Can’t get enough about how to fund newspapers in the 21st century? The latest to weigh in is Jack Shafer on Slate.com. His verdict: It’s a bad idea to divorce the newspaper from market pressures.
Can’t get enough about how to fund newspapers in the 21st century? The latest to weigh in is Jack Shafer on Slate.com. His verdict: It’s a bad idea to divorce the newspaper from market pressures. “If I wanted that sort of news product, I’d watch The NewsHour,” he snarks. And one shouldn’t presume that foundation leadership will be without its problems, from ideologically-based promotion of “social justice” rather than journalism (bad, from his POV) and ideological drift (foundation set up by conservatives gets overrun by liberals who ignore the ideals of the originators–again, bad from his POV).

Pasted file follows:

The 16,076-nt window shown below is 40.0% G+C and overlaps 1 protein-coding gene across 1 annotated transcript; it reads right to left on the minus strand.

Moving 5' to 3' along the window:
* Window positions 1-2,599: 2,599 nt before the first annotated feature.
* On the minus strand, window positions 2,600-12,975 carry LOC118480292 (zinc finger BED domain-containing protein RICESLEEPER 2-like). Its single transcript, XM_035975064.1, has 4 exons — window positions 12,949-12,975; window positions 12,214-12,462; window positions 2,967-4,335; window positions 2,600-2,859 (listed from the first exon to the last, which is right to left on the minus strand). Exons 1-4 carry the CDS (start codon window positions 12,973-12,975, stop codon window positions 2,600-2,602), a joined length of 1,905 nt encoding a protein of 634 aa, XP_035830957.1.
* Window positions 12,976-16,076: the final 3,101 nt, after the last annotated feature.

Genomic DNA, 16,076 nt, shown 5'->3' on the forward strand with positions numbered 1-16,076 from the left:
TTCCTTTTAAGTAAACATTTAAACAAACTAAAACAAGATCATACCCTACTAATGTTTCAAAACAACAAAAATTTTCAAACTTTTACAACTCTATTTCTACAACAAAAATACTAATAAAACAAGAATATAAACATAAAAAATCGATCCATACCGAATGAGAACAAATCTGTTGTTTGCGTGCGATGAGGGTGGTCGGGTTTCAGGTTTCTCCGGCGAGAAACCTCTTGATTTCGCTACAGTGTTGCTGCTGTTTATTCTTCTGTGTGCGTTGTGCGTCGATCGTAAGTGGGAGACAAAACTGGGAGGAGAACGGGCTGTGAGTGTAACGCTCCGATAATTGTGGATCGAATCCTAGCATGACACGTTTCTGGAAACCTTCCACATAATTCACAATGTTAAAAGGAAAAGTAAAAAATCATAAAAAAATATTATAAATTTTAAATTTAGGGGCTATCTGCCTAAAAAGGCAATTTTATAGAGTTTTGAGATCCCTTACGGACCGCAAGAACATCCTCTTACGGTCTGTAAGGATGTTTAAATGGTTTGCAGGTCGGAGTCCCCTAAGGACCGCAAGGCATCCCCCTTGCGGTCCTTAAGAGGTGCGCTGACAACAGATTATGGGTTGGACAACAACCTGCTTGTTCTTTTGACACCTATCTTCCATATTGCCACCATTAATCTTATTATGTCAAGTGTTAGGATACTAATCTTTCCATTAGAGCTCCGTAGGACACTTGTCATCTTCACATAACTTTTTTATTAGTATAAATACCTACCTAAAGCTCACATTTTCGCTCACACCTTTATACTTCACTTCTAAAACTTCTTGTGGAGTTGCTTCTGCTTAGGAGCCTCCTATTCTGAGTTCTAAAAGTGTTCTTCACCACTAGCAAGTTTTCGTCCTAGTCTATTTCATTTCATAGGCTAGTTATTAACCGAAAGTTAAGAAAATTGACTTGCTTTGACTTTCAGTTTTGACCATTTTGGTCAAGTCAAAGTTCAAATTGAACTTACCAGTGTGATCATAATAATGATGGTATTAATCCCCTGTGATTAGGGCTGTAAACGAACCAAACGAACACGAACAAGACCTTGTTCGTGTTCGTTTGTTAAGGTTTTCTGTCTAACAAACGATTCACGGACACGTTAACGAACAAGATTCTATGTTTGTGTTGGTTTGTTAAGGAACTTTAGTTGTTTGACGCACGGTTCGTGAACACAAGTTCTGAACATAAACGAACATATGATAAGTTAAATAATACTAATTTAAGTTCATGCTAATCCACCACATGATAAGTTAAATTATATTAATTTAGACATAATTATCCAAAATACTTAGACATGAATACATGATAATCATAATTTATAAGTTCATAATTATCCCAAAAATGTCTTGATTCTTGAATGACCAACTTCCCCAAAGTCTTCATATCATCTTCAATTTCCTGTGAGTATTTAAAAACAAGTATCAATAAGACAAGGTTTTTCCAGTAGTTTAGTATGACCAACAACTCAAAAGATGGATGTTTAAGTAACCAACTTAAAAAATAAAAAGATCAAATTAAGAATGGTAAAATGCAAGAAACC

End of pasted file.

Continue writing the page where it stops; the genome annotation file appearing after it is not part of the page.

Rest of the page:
Yes, there are some good nonprofits in the news biz, Shafer continues (citing ProPublica, the Center for Public Integrity, the Center for Independent Media and the Center for Investigative Reporting). Still, transforming newsrooms into foundation-funded market-free safe zones only postpones solving the problem, he says:
The idea of the Times or Post ceding the commercial sphere for the nonprofit aerie in which only democracy-nourishing journalism gets published gives me the willies. The Times, the Post, and the Wall Street Journal earned their reputations by competing in the marketplace, not by stroking philanthropic billionaires or foundations in what my colleague Adrian Monck calls the “holy search for ‘enlightened’ money.”
Just wondering if it’s okay to stroke philanthropic billionaires if your search is unholy?[node:ad]